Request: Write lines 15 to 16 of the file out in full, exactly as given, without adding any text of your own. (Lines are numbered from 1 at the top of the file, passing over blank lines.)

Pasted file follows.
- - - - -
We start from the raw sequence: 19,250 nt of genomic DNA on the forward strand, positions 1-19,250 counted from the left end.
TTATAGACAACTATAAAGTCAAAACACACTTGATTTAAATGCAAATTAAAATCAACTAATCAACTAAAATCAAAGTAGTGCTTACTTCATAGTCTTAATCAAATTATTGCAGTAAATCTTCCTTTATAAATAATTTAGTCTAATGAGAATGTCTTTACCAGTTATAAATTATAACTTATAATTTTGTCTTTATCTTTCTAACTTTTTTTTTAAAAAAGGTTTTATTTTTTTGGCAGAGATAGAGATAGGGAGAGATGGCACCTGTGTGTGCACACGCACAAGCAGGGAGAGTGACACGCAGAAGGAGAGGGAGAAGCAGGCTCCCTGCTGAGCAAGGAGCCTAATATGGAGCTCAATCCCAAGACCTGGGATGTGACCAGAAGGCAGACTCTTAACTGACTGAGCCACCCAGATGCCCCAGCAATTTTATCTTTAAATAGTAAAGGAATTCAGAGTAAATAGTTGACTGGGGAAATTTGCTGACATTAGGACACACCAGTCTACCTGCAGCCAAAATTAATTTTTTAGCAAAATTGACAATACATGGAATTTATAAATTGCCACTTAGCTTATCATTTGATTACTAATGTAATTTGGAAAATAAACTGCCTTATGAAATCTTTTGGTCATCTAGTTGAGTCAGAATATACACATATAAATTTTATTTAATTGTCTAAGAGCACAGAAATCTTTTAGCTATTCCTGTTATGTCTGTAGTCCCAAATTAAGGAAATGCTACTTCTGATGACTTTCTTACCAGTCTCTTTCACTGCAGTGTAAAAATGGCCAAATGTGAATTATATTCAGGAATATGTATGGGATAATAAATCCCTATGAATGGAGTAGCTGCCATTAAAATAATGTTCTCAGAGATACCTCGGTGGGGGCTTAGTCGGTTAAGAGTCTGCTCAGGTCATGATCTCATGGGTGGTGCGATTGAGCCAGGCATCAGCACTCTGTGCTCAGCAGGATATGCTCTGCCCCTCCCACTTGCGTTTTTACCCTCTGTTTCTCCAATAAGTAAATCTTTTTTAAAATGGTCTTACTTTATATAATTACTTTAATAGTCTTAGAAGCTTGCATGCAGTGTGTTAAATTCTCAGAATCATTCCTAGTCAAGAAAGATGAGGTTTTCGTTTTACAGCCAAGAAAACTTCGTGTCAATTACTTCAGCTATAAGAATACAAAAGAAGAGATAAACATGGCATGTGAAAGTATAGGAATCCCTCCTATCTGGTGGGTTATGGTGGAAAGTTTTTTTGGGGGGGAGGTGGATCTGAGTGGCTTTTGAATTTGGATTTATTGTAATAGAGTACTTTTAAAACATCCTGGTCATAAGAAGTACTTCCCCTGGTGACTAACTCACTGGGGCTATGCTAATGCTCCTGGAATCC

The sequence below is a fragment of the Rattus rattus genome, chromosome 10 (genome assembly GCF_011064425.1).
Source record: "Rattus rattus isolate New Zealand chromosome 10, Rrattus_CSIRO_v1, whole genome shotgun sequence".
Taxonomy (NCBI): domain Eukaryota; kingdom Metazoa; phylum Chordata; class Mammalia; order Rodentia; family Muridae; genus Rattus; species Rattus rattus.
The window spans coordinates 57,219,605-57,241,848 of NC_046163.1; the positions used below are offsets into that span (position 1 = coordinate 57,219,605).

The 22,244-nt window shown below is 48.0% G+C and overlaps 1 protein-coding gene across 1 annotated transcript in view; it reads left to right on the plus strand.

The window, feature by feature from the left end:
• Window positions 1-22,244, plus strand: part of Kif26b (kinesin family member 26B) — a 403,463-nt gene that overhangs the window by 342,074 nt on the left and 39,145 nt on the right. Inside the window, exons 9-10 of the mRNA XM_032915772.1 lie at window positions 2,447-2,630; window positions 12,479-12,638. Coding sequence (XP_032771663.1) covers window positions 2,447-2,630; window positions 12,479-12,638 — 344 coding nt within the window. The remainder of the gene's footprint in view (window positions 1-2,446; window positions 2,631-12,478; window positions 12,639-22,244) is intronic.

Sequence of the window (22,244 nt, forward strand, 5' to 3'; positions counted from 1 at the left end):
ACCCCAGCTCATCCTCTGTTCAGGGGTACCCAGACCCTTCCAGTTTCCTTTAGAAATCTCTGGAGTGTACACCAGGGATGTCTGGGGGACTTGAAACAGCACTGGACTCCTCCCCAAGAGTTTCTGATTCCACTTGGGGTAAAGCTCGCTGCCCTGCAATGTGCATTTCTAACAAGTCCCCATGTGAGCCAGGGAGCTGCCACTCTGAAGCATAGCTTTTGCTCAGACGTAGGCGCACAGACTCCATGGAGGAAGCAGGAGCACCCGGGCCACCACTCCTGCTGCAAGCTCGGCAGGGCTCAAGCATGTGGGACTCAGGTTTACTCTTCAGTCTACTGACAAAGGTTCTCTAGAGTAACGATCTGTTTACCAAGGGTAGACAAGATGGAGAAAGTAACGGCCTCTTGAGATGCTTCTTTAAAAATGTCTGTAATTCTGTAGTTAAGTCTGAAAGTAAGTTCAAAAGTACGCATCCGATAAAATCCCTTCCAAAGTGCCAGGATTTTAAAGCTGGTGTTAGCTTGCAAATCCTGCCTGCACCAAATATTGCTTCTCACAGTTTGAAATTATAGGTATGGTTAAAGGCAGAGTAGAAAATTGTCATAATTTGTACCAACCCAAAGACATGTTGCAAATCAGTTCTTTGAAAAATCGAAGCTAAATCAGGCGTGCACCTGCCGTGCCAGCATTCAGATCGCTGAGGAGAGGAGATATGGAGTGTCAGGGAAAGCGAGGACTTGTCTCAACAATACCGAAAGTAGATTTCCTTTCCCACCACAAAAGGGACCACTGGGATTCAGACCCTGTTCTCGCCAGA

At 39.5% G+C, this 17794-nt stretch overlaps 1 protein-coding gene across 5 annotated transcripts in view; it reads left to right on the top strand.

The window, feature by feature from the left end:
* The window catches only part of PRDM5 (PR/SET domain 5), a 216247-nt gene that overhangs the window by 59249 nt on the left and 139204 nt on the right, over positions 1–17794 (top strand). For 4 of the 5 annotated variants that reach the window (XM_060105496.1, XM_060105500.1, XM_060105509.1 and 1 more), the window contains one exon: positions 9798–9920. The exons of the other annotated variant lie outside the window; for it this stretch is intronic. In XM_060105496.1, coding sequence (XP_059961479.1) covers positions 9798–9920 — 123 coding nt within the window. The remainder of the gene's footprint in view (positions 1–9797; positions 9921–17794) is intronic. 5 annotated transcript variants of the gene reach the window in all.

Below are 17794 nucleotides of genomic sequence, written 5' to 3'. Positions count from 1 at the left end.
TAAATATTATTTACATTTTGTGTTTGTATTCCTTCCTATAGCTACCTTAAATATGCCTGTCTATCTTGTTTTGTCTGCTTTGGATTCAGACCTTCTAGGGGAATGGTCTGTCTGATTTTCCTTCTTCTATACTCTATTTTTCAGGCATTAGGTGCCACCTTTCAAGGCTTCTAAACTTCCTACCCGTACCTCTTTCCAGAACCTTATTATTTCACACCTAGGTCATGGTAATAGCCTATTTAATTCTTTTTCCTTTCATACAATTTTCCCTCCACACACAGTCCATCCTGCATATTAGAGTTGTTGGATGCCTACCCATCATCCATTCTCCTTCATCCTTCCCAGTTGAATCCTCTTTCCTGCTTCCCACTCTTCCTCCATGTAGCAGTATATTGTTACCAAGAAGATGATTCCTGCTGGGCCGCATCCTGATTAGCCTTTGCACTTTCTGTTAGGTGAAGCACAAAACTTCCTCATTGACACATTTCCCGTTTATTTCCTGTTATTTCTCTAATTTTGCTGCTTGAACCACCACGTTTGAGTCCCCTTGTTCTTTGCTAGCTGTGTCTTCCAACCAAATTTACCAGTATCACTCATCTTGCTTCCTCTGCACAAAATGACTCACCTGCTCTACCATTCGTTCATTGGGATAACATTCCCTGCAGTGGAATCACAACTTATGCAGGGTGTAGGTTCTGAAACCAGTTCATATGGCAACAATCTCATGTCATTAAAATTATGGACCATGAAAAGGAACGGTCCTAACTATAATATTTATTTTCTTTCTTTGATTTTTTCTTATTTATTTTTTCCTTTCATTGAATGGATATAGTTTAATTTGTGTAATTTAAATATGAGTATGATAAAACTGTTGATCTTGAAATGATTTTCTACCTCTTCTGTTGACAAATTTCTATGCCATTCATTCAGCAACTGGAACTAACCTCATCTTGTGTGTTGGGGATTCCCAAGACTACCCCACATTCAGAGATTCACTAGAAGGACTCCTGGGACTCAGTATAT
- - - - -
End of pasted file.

Below are 17794 nucleotides of genomic sequence, written 5' to 3'. Positions count from 1 at the left end.
TAAATATTATTTACATTTTGTGTTTGTATTCCTTCCTATAGCTACCTTAAATATGCCTGTCTATCTTGTTTTGTCTGCTTTGGATTCAGACCTTCTAGGGGAATGGTCTGTCTGATTTTCCTTCTTCTATACTCTATTTTTCAGGCATTAGGTGCCACCTTTCAAGGCTTCTAAACTTCCTACCCGTACCTCTTTCCAGAACCTTATTATTTCACACCTAGGTCATGGTAATAGCCTATTTAATTCTTTTTCCTTTCATACAATTTTCCCTCCACACACAGTCCATCCTGCATATTAGAGTTGTTGGATGCCTACCCATCATCCATTCTCCTTCATCCTTCCCAGTTGAATCCTCTTTCCTGCTTCCCACTCTTCCTCCATGTAGCAGTATATTGTTACCAAGAAGATGATTCCTGCTGGGCCGCATCCTGATTAGCCTTTGCACTTTCTGTTAGGTGAAGCACAAAACTTCCTCATTGACACATTTCCCGTTTATTTCCTGTTATTTCTCTAATTTTGCTGCTTGAACCACCACGTTTGAGTCCCCTTGTTCTTTGCTAGCTGTGTCTTCCAACCAAATTTACCAGTATCACTCATCTTGCTTCCTCTGCACAAAATGACTCACCTGCTCTACCATTCGTTCATTGGGATAACATTCCCTGCAGTGGAATCACAACTTATGCAGGGTGTAGGTTCTGAAACCAGTTCATATGGCAACAATCTCATGTCATTAAAATTATGGACCATGAAAAGGAACGGTCCTAACTATAATATTTATTTTCTTTCTTTGATTTTTTCTTATTTATTTTTTCCTTTCATTGAATGGATATAGTTTAATTTGTGTAATTTAAATATGAGTATGATAAAACTGTTGATCTTGAAATGATTTTCTACCTCTTCTGTTGACAAATTTCTATGCCATTCATTCAGCAACTGGAACTAACCTCATCTTGTGTGTTGGGGATTCCCAAGACTACCCCACATTCAGAGATTCACTAGAAGGACTCCTGGGACTCAGTATAT